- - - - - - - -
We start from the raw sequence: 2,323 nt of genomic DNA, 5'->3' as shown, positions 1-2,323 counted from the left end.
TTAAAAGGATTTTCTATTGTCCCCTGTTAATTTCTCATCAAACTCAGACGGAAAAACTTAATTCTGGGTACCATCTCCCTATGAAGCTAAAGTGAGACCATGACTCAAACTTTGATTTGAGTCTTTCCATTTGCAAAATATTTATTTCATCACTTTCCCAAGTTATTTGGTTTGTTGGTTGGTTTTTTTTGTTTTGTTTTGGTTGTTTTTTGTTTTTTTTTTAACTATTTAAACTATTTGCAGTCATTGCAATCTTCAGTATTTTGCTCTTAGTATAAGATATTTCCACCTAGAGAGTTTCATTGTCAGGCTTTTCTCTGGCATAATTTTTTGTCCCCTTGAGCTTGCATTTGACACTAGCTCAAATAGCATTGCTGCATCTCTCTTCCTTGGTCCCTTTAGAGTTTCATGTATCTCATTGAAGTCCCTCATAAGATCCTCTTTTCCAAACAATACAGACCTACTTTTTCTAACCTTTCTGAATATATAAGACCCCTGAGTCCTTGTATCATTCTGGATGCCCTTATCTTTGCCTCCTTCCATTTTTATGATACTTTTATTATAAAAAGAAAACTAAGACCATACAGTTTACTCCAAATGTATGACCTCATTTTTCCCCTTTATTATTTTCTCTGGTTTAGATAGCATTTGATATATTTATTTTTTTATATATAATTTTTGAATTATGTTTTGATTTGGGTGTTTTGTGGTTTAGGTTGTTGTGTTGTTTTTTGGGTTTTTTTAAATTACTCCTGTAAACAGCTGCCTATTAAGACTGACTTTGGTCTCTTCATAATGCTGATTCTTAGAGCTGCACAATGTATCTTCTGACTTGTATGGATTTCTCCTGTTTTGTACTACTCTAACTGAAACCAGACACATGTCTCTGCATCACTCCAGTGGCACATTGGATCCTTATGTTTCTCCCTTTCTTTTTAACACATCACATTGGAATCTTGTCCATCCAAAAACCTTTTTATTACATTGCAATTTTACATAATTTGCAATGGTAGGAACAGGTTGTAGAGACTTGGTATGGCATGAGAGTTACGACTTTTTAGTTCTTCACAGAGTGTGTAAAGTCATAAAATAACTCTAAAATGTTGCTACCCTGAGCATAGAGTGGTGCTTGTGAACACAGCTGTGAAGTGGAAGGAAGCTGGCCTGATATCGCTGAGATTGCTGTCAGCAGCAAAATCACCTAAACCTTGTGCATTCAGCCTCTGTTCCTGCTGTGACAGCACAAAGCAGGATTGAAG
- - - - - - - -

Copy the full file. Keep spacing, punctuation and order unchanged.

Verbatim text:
We start from the raw sequence: 2,323 nt of genomic DNA, 5'->3' as shown, positions 1-2,323 counted from the left end.
TTAAAAGGATTTTCTATTGTCCCCTGTTAATTTCTCATCAAACTCAGACGGAAAAACTTAATTCTGGGTACCATCTCCCTATGAAGCTAAAGTGAGACCATGACTCAAACTTTGATTTGAGTCTTTCCATTTGCAAAATATTTATTTCATCACTTTCCCAAGTTATTTGGTTTGTTGGTTGGTTTTTTTTGTTTTGTTTTGGTTGTTTTTTGTTTTTTTTTTAACTATTTAAACTATTTGCAGTCATTGCAATCTTCAGTATTTTGCTCTTAGTATAAGATATTTCCACCTAGAGAGTTTCATTGTCAGGCTTTTCTCTGGCATAATTTTTTGTCCCCTTGAGCTTGCATTTGACACTAGCTCAAATAGCATTGCTGCATCTCTCTTCCTTGGTCCCTTTAGAGTTTCATGTATCTCATTGAAGTCCCTCATAAGATCCTCTTTTCCAAACAATACAGACCTACTTTTTCTAACCTTTCTGAATATATAAGACCCCTGAGTCCTTGTATCATTCTGGATGCCCTTATCTTTGCCTCCTTCCATTTTTATGATACTTTTATTATAAAAAGAAAACTAAGACCATACAGTTTACTCCAAATGTATGACCTCATTTTTCCCCTTTATTATTTTCTCTGGTTTAGATAGCATTTGATATATTTATTTTTTTATATATAATTTTTGAATTATGTTTTGATTTGGGTGTTTTGTGGTTTAGGTTGTTGTGTTGTTTTTTGGGTTTTTTTAAATTACTCCTGTAAACAGCTGCCTATTAAGACTGACTTTGGTCTCTTCATAATGCTGATTCTTAGAGCTGCACAATGTATCTTCTGACTTGTATGGATTTCTCCTGTTTTGTACTACTCTAACTGAAACCAGACACATGTCTCTGCATCACTCCAGTGGCACATTGGATCCTTATGTTTCTCCCTTTCTTTTTAACACATCACATTGGAATCTTGTCCATCCAAAAACCTTTTTATTACATTGCAATTTTACATAATTTGCAATGGTAGGAACAGGTTGTAGAGACTTGGTATGGCATGAGAGTTACGACTTTTTAGTTCTTCACAGAGTGTGTAAAGTCATAAAATAACTCTAAAATGTTGCTACCCTGAGCATAGAGTGGTGCTTGTGAACACAGCTGTGAAGTGGAAGGAAGCTGGCCTGATATCGCTGAGATTGCTGTCAGCAGCAAAATCACCTAAACCTTGTGCATTCAGCCTCTGTTCCTGCTGTGACAGCACAAAGCAGGATTGAAG